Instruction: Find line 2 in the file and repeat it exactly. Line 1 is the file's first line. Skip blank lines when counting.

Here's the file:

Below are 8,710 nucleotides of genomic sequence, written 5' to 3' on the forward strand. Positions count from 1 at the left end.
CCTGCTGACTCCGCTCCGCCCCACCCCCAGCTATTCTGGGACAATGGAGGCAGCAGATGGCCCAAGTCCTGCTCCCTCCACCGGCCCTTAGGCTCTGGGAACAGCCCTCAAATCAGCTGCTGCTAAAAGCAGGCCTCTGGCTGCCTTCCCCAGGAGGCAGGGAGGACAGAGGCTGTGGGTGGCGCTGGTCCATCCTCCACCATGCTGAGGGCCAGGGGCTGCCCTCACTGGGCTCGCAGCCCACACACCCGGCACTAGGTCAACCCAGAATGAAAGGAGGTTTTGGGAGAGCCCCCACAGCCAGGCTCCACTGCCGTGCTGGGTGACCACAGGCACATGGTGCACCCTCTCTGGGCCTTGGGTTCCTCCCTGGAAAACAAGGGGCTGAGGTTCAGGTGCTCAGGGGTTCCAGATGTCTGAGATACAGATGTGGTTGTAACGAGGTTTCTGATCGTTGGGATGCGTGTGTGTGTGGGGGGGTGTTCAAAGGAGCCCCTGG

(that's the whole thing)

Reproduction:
CCTGCTGACTCCGCTCCGCCCCACCCCCAGCTATTCTGGGACAATGGAGGCAGCAGATGGCCCAAGTCCTGCTCCCTCCACCGGCCCTTAGGCTCTGGGAACAGCCCTCAAATCAGCTGCTGCTAAAAGCAGGCCTCTGGCTGCCTTCCCCAGGAGGCAGGGAGGACAGAGGCTGTGGGTGGCGCTGGTCCATCCTCCACCATGCTGAGGGCCAGGGGCTGCCCTCACTGGGCTCGCAGCCCACACACCCGGCACTAGGTCAACCCAGAATGAAAGGAGGTTTTGGGAGAGCCCCCACAGCCAGGCTCCACTGCCGTGCTGGGTGACCACAGGCACATGGTGCACCCTCTCTGGGCCTTGGGTTCCTCCCTGGAAAACAAGGGGCTGAGGTTCAGGTGCTCAGGGGTTCCAGATGTCTGAGATACAGATGTGGTTGTAACGAGGTTTCTGATCGTTGGGATGCGTGTGTGTGTGGGGGGGTGTTCAAAGGAGCCCCTGG